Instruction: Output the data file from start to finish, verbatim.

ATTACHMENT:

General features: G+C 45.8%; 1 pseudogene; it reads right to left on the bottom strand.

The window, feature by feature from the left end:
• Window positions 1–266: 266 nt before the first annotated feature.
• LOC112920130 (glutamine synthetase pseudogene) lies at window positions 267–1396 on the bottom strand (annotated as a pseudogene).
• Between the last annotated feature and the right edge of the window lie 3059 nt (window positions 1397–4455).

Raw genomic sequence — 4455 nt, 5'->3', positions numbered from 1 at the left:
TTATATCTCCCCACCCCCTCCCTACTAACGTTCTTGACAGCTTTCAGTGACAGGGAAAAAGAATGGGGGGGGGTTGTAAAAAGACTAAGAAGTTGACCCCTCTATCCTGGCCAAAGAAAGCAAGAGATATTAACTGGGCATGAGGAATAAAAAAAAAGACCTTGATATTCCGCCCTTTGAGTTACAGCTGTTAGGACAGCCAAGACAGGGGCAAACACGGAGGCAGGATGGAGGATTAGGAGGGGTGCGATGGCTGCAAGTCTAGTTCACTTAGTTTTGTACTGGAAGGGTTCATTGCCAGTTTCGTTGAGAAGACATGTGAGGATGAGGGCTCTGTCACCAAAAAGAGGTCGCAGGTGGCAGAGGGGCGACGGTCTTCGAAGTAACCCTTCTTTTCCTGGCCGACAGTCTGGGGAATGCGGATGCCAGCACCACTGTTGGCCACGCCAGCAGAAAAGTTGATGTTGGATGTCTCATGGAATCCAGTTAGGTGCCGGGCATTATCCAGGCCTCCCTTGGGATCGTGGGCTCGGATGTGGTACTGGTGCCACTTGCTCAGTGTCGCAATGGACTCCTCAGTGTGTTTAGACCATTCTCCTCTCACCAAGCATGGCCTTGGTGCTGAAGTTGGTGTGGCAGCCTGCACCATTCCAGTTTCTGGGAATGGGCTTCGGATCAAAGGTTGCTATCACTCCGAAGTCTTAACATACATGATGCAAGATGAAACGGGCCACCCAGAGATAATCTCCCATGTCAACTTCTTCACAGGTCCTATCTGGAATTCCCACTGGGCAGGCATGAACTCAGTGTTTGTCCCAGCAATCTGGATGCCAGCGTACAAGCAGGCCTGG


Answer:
General features: G+C 45.8%; 1 pseudogene; it reads right to left on the bottom strand.

The window, feature by feature from the left end:
• Window positions 1–266: 266 nt before the first annotated feature.
• LOC112920130 (glutamine synthetase pseudogene) lies at window positions 267–1396 on the bottom strand (annotated as a pseudogene).
• Between the last annotated feature and the right edge of the window lie 3059 nt (window positions 1397–4455).

Raw genomic sequence — 4455 nt, 5'->3', positions numbered from 1 at the left:
TTATATCTCCCCACCCCCTCCCTACTAACGTTCTTGACAGCTTTCAGTGACAGGGAAAAAGAATGGGGGGGGGTTGTAAAAAGACTAAGAAGTTGACCCCTCTATCCTGGCCAAAGAAAGCAAGAGATATTAACTGGGCATGAGGAATAAAAAAAAAGACCTTGATATTCCGCCCTTTGAGTTACAGCTGTTAGGACAGCCAAGACAGGGGCAAACACGGAGGCAGGATGGAGGATTAGGAGGGGTGCGATGGCTGCAAGTCTAGTTCACTTAGTTTTGTACTGGAAGGGTTCATTGCCAGTTTCGTTGAGAAGACATGTGAGGATGAGGGCTCTGTCACCAAAAAGAGGTCGCAGGTGGCAGAGGGGCGACGGTCTTCGAAGTAACCCTTCTTTTCCTGGCCGACAGTCTGGGGAATGCGGATGCCAGCACCACTGTTGGCCACGCCAGCAGAAAAGTTGATGTTGGATGTCTCATGGAATCCAGTTAGGTGCCGGGCATTATCCAGGCCTCCCTTGGGATCGTGGGCTCGGATGTGGTACTGGTGCCACTTGCTCAGTGTCGCAATGGACTCCTCAGTGTGTTTAGACCATTCTCCTCTCACCAAGCATGGCCTTGGTGCTGAAGTTGGTGTGGCAGCCTGCACCATTCCAGTTTCTGGGAATGGGCTTCGGATCAAAGGTTGCTATCACTCCGAAGTCTTAACATACATGATGCAAGATGAAACGGGCCACCCAGAGATAATCTCCCATGTCAACTTCTTCACAGGTCCTATCTGGAATTCCCACTGGGCAGGCATGAACTCAGTGTTTGTCCCAGCAATCTGGATGCCAGCGTACAAGCAGGCCTGG